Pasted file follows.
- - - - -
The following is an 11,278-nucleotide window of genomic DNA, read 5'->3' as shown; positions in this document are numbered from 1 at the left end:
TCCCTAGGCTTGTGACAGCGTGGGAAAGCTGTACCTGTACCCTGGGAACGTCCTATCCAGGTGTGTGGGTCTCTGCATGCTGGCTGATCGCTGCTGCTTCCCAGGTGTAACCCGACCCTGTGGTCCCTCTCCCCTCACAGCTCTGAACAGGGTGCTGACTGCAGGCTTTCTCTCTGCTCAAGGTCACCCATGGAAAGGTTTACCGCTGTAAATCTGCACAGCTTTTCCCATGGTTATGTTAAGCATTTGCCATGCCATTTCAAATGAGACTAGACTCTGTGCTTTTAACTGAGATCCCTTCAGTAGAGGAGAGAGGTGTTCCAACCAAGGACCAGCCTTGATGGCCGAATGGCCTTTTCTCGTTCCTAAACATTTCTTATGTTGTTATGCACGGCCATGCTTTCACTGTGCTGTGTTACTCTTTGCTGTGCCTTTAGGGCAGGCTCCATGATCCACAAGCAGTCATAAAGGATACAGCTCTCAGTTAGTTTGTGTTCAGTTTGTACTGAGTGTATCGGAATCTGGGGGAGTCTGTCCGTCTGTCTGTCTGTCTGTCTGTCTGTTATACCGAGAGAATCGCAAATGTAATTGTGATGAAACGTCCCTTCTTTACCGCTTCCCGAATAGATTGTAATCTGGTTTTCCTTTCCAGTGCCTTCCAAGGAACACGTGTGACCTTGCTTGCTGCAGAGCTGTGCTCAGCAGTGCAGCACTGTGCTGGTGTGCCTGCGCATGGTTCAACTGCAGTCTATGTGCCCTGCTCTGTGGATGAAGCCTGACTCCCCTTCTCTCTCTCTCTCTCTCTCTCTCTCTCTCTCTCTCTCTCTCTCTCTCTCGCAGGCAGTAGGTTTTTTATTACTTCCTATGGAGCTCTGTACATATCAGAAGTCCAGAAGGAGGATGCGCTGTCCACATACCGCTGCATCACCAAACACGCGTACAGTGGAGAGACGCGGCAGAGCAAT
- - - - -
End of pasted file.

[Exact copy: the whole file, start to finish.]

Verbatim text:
The following is an 11,278-nucleotide window of genomic DNA, read 5'->3' as shown; positions in this document are numbered from 1 at the left end:
TCCCTAGGCTTGTGACAGCGTGGGAAAGCTGTACCTGTACCCTGGGAACGTCCTATCCAGGTGTGTGGGTCTCTGCATGCTGGCTGATCGCTGCTGCTTCCCAGGTGTAACCCGACCCTGTGGTCCCTCTCCCCTCACAGCTCTGAACAGGGTGCTGACTGCAGGCTTTCTCTCTGCTCAAGGTCACCCATGGAAAGGTTTACCGCTGTAAATCTGCACAGCTTTTCCCATGGTTATGTTAAGCATTTGCCATGCCATTTCAAATGAGACTAGACTCTGTGCTTTTAACTGAGATCCCTTCAGTAGAGGAGAGAGGTGTTCCAACCAAGGACCAGCCTTGATGGCCGAATGGCCTTTTCTCGTTCCTAAACATTTCTTATGTTGTTATGCACGGCCATGCTTTCACTGTGCTGTGTTACTCTTTGCTGTGCCTTTAGGGCAGGCTCCATGATCCACAAGCAGTCATAAAGGATACAGCTCTCAGTTAGTTTGTGTTCAGTTTGTACTGAGTGTATCGGAATCTGGGGGAGTCTGTCCGTCTGTCTGTCTGTCTGTCTGTCTGTTATACCGAGAGAATCGCAAATGTAATTGTGATGAAACGTCCCTTCTTTACCGCTTCCCGAATAGATTGTAATCTGGTTTTCCTTTCCAGTGCCTTCCAAGGAACACGTGTGACCTTGCTTGCTGCAGAGCTGTGCTCAGCAGTGCAGCACTGTGCTGGTGTGCCTGCGCATGGTTCAACTGCAGTCTATGTGCCCTGCTCTGTGGATGAAGCCTGACTCCCCTTCTCTCTCTCTCTCTCTCTCTCTCTCTCTCTCTCTCTCTCTCTCTCTCTCGCAGGCAGTAGGTTTTTTATTACTTCCTATGGAGCTCTGTACATATCAGAAGTCCAGAAGGAGGATGCGCTGTCCACATACCGCTGCATCACCAAACACGCGTACAGTGGAGAGACGCGGCAGAGCAAT